The American Peace Commissioners: Passport for British Ships9
Copies:1 Massachusetts Historical Society (three), Library of Congress
[February 3, 1783]
We John Adams, Benjamin Franklin and John Jay, three of the Ministers Plenipotentiary of the United States of America for making Peace with Great Britain.
To all Captains or Commanders of Ships of War, Privateers or armed Vessels belonging to the said States, or to either of them, or to any of the Citizens of the same, And to all others whom these Presents may concern send Greeting.
Whereas Peace and Amity are agreed upon between the said United States and his Britannic Majesty, & a Suspension of Hostilities to take place at different Periods in different Places hath also been agreed upon by their respective Plenipotentiaries. And Whereas it hath been further agreed by the said Plenipotentiaries, to exchange one hundred2 Passports for Merchant Vessels. To the End that such as shall be provided with them shall be exempted from Capture, altho’ found in Latitudes at a time prior to the taking place of the said Suspension of Hostilities therein. Now Therefore Know Ye, that free Passport, Licence and Permission is hereby given to the [blank] Commander now lying at the Port of [blank] and bound from thence to [blank]
And we do earnestly enjoin upon and recommend to You to let and suffer the said Vessel to pass unmolested to her destined Port, and if need be, to afford her all such Succour and Aid as Circumstances and Humanity may require.
Given under our Hands and Seals at Paris on the [blank] day of [blank] in the Year of our Lord 1783.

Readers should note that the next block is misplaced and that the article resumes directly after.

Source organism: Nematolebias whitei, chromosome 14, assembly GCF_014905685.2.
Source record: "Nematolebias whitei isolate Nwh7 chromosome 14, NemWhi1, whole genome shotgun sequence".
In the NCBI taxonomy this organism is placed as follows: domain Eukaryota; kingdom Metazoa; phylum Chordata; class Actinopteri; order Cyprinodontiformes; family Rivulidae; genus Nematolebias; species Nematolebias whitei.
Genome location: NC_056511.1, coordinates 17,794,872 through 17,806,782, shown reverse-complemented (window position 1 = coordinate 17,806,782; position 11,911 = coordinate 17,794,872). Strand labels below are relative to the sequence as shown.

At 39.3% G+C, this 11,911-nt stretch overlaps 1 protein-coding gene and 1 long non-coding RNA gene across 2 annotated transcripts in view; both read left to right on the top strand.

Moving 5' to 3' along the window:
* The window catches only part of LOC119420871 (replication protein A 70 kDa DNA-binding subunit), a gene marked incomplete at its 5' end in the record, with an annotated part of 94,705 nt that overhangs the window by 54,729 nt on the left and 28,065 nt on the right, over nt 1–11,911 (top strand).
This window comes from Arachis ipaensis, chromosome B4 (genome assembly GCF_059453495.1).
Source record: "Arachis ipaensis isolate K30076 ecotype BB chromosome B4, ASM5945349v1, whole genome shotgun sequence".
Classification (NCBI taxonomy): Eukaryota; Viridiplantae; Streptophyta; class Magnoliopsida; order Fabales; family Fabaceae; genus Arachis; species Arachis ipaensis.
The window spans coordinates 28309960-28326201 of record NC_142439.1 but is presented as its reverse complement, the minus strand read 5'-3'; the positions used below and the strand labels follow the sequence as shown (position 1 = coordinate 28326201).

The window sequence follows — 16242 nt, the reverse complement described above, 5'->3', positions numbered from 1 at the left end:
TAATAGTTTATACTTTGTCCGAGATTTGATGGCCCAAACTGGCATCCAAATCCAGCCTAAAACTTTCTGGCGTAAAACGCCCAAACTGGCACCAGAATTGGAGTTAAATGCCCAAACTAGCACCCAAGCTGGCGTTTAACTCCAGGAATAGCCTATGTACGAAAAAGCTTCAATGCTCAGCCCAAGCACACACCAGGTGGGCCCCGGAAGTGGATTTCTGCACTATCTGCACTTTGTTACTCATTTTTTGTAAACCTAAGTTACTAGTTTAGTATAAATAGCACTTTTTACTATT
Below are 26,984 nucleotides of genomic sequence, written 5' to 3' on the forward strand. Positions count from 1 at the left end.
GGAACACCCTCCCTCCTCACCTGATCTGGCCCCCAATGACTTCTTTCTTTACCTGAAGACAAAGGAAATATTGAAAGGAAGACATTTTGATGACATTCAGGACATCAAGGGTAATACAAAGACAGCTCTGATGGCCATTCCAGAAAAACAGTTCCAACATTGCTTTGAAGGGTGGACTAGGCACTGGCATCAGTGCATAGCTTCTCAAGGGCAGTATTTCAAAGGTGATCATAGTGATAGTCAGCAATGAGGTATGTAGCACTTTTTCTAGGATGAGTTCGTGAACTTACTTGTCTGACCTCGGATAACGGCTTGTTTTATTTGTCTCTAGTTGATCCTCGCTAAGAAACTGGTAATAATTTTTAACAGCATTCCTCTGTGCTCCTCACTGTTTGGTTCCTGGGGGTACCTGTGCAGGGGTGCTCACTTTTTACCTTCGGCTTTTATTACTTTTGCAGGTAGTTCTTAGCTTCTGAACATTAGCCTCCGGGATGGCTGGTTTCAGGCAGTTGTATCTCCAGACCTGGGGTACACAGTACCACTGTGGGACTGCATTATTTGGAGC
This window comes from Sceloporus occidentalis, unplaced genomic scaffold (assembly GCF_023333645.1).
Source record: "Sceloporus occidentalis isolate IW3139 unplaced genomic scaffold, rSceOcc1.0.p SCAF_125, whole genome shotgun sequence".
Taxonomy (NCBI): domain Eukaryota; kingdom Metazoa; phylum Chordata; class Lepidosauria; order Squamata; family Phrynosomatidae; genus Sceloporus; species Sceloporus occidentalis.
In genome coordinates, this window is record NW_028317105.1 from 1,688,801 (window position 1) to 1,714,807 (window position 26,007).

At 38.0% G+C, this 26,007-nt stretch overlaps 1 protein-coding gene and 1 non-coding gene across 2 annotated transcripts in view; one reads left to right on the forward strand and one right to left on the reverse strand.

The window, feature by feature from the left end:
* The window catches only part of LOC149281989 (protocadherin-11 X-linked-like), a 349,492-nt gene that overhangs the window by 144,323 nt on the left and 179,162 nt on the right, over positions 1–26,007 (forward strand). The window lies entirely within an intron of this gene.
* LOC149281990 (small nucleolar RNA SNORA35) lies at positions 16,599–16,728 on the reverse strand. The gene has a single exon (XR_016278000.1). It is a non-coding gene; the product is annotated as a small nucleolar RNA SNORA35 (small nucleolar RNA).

Passport to Ships given by the Commisios. for making Peace
9. For background see the headnote to BF’s Passport for British Ships, Feb. 1. The language of this passport, which superseded BF’s, was debated at the meeting JA called for eleven o’clock on Feb. 3. At two o’clock that afternoon JA sent a note to Fitzherbert informing him that the American peace commissioners “have determined to exchange an hundred Passports, which are now printing and will be ready for Signature Tomorrow.” Adams Papers, XIV, 231. Fitzherbert sent them to England on Feb. 9 along with the French and Spanish passports; they arrived on Feb. 13: Morris, Jay: Peace, pp. 492, 493n; Fortescue, Correspondence of George Third, VI, 238.
These first hundred passports were soon distributed, causing the American commissioners to order a second hundred printed. In the second printing, they deleted the phrase “one hundred,” as noted below. Once they discovered that British merchants were being charged for the forms, they had a third set printed with the word “GRATIS” added; see Hodgson to BF, Feb. 25, and BF to Hodgson, March 9, where the third printing is shown as an illustration.
1. The one we publish is a freestanding copy in the hand of JA’s secretary, John Thaxter, Jr. The other copies listed are from the commissioners’ letterbooks.
2. In a letterbook copy by John Thaxter, Jr., he added a note explaining that, after the first hundred passports were sent, “one hundred more were added of the same Form, except the Omission of the Words ‘one hundred’— In the second hundred, it is, ‘to exchange Passports,’ instead of ‘one hundred’”. Mass. Hist. Soc.